The UK has now agreed that future Finfisher exports from Andover to questionable regimes will need government permission.

Other types of anonymous offshore user we have identified in this area include a south London private detective, Gerry Moore, who operated Swiss bank accounts. He did not respond to invitations to comment.

Another private intelligence agency, Ciex, was used as a postbox by the financier Julian Askin to set up a covert entity registered in the Cook Islands, called Pastech. He too did not respond to invitations to comment.

An ex-CIA officer and a South African mercenary soldier, John Walbridge and Mauritz Le Roux, used London agents to set up a series of BVI-registered companies in 2005, after obtaining bodyguarding contracts in Iraq and Afghanistan. Le Roux told us one of his reasons was to accommodate “local partnerships” in foreign countries. Walbridge did not respond.

A former BAE software engineer from Hull, John Cunningham, says he set up his own offshore BVI company in the hope of selling helicopter drones for purely civilian use.

Now based in Thailand, he previously designed military avionics for Britain’s Hawk and Typhoon war planes.

He told us: “That account was set up by my ‘friend’ in Indonesia who does aerial mapping with small UAVs [unmanned aerial vehicles]. He was going to pay me a commission through that account … However, this was my first attempt to work in Asia and as I have found, money tends to be not forthcoming. I have never used that account.”
The military and intelligence register

Gerry Moore

Company: GM Property Developments, LHM Property Holdings

Story: South London private detective sets up BVI companies with Swiss bank accounts

Details: Moore founded “Thames Investigation Services”, later “Thames Associates”, in Blackheath, south London. He opened a Swiss bank account with UBS Basel in 1998. In 2007, he sought to open another account with Credit Suisse, Zurich, for his newly-registered BVI entity GM Property Developments. He sought to register a second offshore company, LHM Property Holdings, using his wife Linda’s initials.

Intermediary: Netincorp. BVI (Damien Fong)

Comment: No response. Thames Associates website taken down after Guardian approaches.

John Walbridge and Mauritz Le Roux

Companies: Overseas Security & Strategic Information Ltd, Remington Resources (Walbridge), Safenet UXO, Sparenberg, Gladeaway, Maplethorpe, Hawksbourne (Le Roux)

Story: Former CIA officer and South African ex-mercenary provide guards in Iraq and Afghanistan

Details: John H Walbridge Jr says he served with US special forces in Vietnam and then with the CIA in Brazil. His Miami-based private military company, OSSI Inc teamed up with South African ex-soldier and Executive Outcomes mercenary Mauritz Le Roux to win contracts in Kabul in 2005. Walbridge set up his 2 BVI entities with his wife Cassandra via a London agency in June and August 2005, and Le Roux incorporated 5 parallel BVI companies.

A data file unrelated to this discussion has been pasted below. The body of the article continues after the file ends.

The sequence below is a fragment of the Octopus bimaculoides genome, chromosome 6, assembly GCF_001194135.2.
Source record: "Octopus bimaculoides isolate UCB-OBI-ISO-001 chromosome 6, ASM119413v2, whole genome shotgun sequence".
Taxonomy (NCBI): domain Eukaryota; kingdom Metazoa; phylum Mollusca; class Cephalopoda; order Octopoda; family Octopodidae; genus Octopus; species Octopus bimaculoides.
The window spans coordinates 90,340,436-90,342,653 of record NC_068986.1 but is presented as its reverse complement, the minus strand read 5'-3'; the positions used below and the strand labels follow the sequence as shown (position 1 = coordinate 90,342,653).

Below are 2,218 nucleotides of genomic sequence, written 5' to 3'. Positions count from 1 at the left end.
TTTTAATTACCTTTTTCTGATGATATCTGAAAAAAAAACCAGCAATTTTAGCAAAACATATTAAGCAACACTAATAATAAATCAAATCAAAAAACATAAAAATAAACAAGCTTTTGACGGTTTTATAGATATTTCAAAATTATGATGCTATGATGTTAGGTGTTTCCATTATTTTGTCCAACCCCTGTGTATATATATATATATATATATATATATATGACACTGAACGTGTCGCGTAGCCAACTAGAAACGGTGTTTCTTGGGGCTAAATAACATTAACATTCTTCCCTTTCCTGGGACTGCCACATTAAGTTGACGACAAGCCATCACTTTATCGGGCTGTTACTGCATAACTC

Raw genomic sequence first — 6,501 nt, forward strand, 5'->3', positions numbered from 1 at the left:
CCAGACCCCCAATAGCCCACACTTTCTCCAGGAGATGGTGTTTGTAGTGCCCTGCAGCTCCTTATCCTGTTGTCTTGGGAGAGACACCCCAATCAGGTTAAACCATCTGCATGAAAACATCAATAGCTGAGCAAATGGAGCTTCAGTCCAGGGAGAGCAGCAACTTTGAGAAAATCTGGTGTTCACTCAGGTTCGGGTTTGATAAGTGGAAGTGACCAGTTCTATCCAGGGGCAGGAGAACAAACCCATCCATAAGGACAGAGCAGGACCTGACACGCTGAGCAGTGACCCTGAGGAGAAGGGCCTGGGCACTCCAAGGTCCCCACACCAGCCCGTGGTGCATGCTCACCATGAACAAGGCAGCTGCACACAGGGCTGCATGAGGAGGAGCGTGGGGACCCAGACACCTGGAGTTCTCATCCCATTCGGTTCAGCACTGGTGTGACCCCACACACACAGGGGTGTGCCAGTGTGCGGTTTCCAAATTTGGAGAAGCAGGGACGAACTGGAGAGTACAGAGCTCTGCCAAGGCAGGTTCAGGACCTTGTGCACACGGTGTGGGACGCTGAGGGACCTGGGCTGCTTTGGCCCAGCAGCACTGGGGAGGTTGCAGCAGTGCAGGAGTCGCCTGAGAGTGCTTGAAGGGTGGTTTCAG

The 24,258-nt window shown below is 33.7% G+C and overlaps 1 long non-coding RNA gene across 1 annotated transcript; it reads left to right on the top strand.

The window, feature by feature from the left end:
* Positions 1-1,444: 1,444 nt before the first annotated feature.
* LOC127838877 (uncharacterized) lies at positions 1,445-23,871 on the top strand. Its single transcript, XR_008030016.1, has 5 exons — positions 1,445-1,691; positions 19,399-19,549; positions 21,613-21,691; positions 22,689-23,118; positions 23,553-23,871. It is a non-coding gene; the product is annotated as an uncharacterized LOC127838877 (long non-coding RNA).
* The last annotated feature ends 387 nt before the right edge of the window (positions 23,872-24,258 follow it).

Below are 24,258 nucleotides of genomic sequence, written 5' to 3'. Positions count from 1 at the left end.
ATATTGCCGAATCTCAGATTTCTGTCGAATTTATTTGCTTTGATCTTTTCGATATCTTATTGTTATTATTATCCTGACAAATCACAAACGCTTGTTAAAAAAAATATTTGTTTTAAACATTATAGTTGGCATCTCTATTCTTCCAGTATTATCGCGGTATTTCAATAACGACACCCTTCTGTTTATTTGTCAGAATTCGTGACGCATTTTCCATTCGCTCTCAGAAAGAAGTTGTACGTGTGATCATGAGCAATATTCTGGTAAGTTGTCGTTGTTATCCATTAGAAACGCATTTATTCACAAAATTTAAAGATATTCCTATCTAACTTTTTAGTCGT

Intermediary: Alpha Offshore, London

Comment: Le Roux told us some of his offshore entities were kept available “in case we need to start up operations in a country where we would need to have local partnerships”. His joint venture with OSSI was based offshore in Dubai, he said, but used BVI entities ” to operate within a legal framework under British law, rather than the legal framework of the UAE”. Walbridge did not respond to invitations to comment.

Julian Askin

Company: Pastech

Story: Businessman used private intelligence agency to set up covert offshore entity in the Cook Islands

Details: Askin was a British football pools entrepreneur. He alleged Afrikaner conspiracies against him in South Africa, when his Tollgate transport group there collapsed. The apartheid regime failed to have him extradited, alleging fraud. He hired the Ciex agency to report on ABSA, the South African bank which foreclosed on him. Ciex was founded by ex-MI6 senior officer Michael Oatley along with ex-MI6 officer Hamilton Macmillan. In May 2000, they were used to help set up Pastech for their client in the obscure Pacific offshore location of Rarotonga, in the Cook Islands, with anonymous nominee directors and shareholders. Askin now lives in Semer, Suffolk.

Intermediary: Ciex, Buckingham Gate, London

Comment: He did not respond to invitations to comment.